Gass points out that sex can enter a writer's prose by a number of routes, some crude, others more recondite; and after his own fashion, he is prepared to list what these routes...
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What you want to do is create a work that can be read non-referentially. There is nothing esoteric or mysterious about this. It simply means that you want the work to be self-contained. A reader can do with a work what he or she wants. You can't force interpretations and you can't prevent them.
In Omensetter's Luck, I wanted to take on the nature-culture cliché because I knew that it was one of the basic themes of American literature, and I wanted to have my go at it. I set Omensetter back in that particular period precisely because I didn't want my writing to be influenced by reality…. Fiction, god damn it, is fiction. When will that simple truth be acknowledged.
The same thing is true of most of the stories. The only one of which it isn't quite true is "In the Heart of the Heart of the Country." Once upon a time I decided that my tendency to work as far away from my real life as possible might be a kind of neurotic defense, and that it might be good for me to write as close to home as possible for a change. I learned that by writing close to home I got further away. Now I realize it was my worry which was neurotic. (p. 97)
What, for Christ's sake is positive about the narrator [of "In the Heart of the Heart of the Country"]? The language. He has language. That language is unique. No one can claim it. That is the only accomplishment of the story. When people use literature to interpret the world they are saying that the language of the work is theirs—they are Ahabs, Hamlets. Not only do they falsify the world, they lie to themselves. If you cannot speak this language, you cannot be these people, for that is what they are. (p. 98)
That narrator of "In the Heart" is limited, full of fatal flaws. I spent a lot of time building those flaws into him. Some of the flaws I put there, the limitations, are mine. Some are not. Any writer has got to see more than his or her narrator, a hell of a lot more, otherwise they have no story….
In The Tunnel, I am going to use a lot of home-made material, but I am mainly interested in how I can transform that material until it will have the same status as stuff found in an encyclopedia. Or a newspaper. Or invented out of that fabulous whole cloth. It's the true-confession I suspect. The ME. I was THERE. And what was THERE? ME! Wholly unprofessional. Totally inartistic. The so-called confessional mode has an immediate rhetorical power (is he/she really telling me that?) which is fake, cheap. In these works the subject matter does your work for you, but the esthetic qualities are all left out. So the problem is to get in the confessional mode, take away the confessional power, and reclaim that power in the language. (p. 99)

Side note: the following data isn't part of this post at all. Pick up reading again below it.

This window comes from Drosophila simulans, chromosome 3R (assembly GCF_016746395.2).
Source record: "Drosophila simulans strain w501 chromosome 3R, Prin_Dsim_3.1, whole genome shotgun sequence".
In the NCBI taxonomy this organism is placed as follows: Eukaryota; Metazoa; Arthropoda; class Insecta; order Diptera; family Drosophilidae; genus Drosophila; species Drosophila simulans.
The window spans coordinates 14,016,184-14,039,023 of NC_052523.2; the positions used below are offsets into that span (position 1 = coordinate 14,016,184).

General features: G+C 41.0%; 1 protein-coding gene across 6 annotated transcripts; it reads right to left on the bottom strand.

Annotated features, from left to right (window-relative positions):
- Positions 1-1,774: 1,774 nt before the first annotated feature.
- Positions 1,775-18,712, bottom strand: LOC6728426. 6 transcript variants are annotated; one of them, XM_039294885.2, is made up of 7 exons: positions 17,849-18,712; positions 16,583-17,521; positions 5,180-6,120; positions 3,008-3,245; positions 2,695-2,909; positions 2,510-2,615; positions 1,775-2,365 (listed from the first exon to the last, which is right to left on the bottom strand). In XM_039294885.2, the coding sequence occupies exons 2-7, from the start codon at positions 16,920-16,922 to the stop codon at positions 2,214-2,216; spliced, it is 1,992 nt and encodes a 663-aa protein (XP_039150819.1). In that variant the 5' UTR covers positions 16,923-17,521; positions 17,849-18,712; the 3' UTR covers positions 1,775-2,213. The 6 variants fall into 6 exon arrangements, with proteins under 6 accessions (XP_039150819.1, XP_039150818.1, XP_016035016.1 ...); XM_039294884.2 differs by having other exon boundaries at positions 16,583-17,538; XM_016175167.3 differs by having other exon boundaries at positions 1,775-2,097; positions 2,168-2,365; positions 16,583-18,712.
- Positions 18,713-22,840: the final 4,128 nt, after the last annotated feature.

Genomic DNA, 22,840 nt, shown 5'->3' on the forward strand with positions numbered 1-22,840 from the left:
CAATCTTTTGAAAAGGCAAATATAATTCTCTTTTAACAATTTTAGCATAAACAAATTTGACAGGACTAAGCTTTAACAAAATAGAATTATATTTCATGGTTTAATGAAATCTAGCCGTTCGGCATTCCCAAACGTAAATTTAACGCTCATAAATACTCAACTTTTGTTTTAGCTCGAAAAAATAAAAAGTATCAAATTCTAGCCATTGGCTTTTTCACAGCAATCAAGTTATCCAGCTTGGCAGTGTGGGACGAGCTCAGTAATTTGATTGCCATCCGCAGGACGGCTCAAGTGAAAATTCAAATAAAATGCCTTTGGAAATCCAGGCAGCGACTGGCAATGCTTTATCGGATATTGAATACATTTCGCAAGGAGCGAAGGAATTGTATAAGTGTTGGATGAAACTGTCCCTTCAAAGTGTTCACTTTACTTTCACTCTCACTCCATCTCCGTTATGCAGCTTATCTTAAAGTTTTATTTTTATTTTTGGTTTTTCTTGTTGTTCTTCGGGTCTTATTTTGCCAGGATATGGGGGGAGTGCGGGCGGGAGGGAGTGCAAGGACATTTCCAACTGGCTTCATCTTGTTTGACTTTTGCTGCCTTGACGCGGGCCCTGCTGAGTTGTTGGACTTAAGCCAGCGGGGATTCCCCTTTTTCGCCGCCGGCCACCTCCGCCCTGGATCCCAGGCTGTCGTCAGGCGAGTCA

[The Tunnel] combines my interests in the kind of continuous rhetoric which characterized the Furber section of Omensetter's Luck with the non-linear development of a story like "In the Heart …". I am finally finding what kind of mode I can work in best. Well, I hope that's true. It is a change, however, in lots of other ways. I am working closer to my own concerns, but that's not necessarily closer to me. I am deliberately taking on a subject that is highly charged—none more so, really—and one which has a lot of referential meaning. The challenge is to disarm that subject, to tame it, make it purr. I guess where it differs from my earlier work is in my desire to replace the reader's consciousness the way Lowry did in the Volcano. Once I get the reader captured in the book, I really want to do things to him. Still, I can entice him in like a whore. And I hope to write about certain kinds of objectionable attitudes and feelings in such a way that the reader will accept them, will have them, while he's reading. In that sense the book is a progressive indictment of the reader. If it works. (pp. 99-100)
The book is a tunnel; the writing of the book is the digging of the tunnel. So it has to have characteristics of tunnels...
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Samuel Irving Bellman
"'So I have sailed the seas and come …,'" wrote the footloose philosopher and polymath William H. Gass, by way of introducing what is probably his best single piece, "In the Heart of the Heart of the Country." One of its strongest features is its adaptation of Yeats's marvelous line in "Sailing to Byzantium": at once a cock-crow of triumph at having escaped that country of dying generations, and a prayerful hope of being gathered "into the artifice of eternity." (p. 202)
How to escape? is the problem, theme, story line, and old refrain, in The World within the Word…. Gass, quite simply, wants to escape into print, into sound, into pure language itself, into the place where...